WHEN THE PLANE LANDED, Cal Dollinger took over. Yates was used to that. Most mistook Dollinger as the muscle and Yates as the brains. In truth theirs had always been closer to a more political partnership. Adam Yates was the candidate who stayed clean. Cal Dollinger was behind-the-scenes and willing to get nasty.
"Go ahead," Dollinger said. "Make the call."
Yates called Ted Stevens, the agent they had assigned to follow Olivia Hunter.
"Hey, Ted, you still on her?" Yates asked.
"I am at that."
"Where is she?"
"You're not going to believe this. Ms. Hunter got off the plane and headed straight to a strip joint called the Eager Beaver."
"She still there?"
"No, she left with a black stripper. I followed them back to some dump on the west side of town." Stevens gave him the address. Yates repeated it for Dollinger.
"So Olivia Hunter is still at the stripper's trailer," Yates asked.
"Anyone else with them?"
"Nope, just the two of them alone."
Yates looked at Dollinger. They had discussed how to handle this, how to get Stevens off the case and set it up for what was about to occur. "Okay, thanks, Ted, you can leave them now. Meet me at the Reno office in ten minutes."
"Someone else picking them up?" Stevens asked.
"Not necessary," Yates said.
"What's going on?"
"Olivia Hunter used to work the clubs for Comb-Over. We flipped her yesterday."
"She knows a lot?"
"She knows enough," Yates said.
"So what's she doing with the black chick?"
"Well, she promised us that she would try to convince a woman named Kimmy Dale, a black dancer who works at the Eager Beaver, to flip too. Hunter told us that Dale knows a ton. So we gave her rope, see if she was keeping her word."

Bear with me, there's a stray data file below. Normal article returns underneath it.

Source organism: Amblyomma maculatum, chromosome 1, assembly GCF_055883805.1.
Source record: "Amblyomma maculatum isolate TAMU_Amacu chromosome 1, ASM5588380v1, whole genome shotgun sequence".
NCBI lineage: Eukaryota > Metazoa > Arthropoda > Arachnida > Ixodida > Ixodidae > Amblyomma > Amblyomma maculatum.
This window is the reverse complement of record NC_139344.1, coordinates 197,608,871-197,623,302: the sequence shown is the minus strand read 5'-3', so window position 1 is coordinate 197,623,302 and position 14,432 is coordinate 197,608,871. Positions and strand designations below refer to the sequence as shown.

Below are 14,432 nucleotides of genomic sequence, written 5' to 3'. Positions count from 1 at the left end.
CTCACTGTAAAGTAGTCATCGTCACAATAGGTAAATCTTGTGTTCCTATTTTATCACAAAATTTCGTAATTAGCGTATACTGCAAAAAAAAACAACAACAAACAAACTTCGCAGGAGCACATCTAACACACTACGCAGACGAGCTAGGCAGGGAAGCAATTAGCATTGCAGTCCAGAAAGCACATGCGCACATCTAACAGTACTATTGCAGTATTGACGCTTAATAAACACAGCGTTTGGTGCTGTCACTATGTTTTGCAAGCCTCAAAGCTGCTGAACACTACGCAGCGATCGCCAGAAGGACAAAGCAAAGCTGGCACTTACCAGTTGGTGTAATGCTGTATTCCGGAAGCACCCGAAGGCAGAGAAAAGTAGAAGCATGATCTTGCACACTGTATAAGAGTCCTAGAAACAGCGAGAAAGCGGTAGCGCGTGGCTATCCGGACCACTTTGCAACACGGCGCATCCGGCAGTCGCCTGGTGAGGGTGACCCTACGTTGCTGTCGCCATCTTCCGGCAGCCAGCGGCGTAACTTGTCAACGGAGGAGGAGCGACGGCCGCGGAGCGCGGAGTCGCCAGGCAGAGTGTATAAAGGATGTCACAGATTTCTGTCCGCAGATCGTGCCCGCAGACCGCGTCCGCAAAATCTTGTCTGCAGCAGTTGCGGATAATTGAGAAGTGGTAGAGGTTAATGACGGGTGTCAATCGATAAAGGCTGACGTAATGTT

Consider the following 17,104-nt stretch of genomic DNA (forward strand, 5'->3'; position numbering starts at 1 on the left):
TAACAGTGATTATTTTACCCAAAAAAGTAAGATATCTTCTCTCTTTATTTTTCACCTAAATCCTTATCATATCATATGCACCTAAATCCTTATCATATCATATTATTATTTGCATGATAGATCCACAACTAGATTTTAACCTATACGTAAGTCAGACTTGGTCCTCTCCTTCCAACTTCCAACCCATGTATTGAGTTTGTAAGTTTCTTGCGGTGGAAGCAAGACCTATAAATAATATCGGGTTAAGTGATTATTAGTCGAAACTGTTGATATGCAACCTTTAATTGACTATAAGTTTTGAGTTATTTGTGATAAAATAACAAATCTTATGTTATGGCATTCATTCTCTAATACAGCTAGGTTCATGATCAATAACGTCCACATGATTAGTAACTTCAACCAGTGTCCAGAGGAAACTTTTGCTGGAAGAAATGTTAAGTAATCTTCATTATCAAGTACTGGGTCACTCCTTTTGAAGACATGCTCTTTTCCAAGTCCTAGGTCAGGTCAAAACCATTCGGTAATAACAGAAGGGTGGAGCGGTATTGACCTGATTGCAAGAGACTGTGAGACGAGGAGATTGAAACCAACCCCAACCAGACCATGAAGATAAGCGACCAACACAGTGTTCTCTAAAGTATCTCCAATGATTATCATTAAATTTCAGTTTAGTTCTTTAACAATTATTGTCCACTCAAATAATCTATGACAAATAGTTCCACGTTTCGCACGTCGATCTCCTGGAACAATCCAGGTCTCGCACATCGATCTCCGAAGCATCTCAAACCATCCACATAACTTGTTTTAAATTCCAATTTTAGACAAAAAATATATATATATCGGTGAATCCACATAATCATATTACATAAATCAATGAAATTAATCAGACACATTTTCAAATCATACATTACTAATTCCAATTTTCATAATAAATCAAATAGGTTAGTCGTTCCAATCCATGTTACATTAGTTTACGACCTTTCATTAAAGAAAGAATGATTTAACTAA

"Which it looks like she is."
"So we're in good shape."
Yates looked over at Dollinger. "As long as Comb-Over doesn't find out, yeah, I think we're in real good shape. I'll meet you at the office in ten minutes, Ted. We'll talk more."
Yates pressed the end button. They were in the concourse now, heading for the exit. He and Dollinger walked shoulder to shoulder, as they'd done since elementary school. They lived on the same block in Henderson, outside of Las Vegas. Their wives had been college roommates and were still inseparable. Dollinger's oldest son was best friends with Yates's daughter Anne. He drove her to school every morning.
"There has to be another way," Yates said.
"We're crossing a line here, Cal."
"We've crossed lines before."
"Not like this."
"No, not like this," Cal agreed. "We have families."
"You have to do the math. On one side, you have one person. Candace Potter, an ex-stripper, probably an old coked-out whore, who was involved with lowlifes like Clyde Rangor and Emma Lemay. That's on one side of the equation, right?"
Yates nodded, knowing how this would go.
"On the other side are two families. Two husbands, two wives, three kids of yours, two of mine. You and me, we may not be that innocent. But the rest of them are. So we end one ex-hooker's life, maybe two if I can't get her away from this Kimmy Dale- or we let seven other lives, worthy lives, get destroyed."
Yates kept his head down.
"Us or them," Dollinger said. "In this case, it's not even a close call."
"I should go with you."
"No. We need you to be at the office with Ted. You're creating our murder scenario. When Hunter's body is found, it will naturally look like a mob hit to keep an informant quiet."
They headed outside. Night had begun to settle in now.
"I'm sorry," Yates said.
"You've pulled my butt out of plenty of fires, Adam."
"There has to be another way," Yates said again. "Tell me there's another way."
"Go to the office," Dollinger said. "I'll call you when it's done."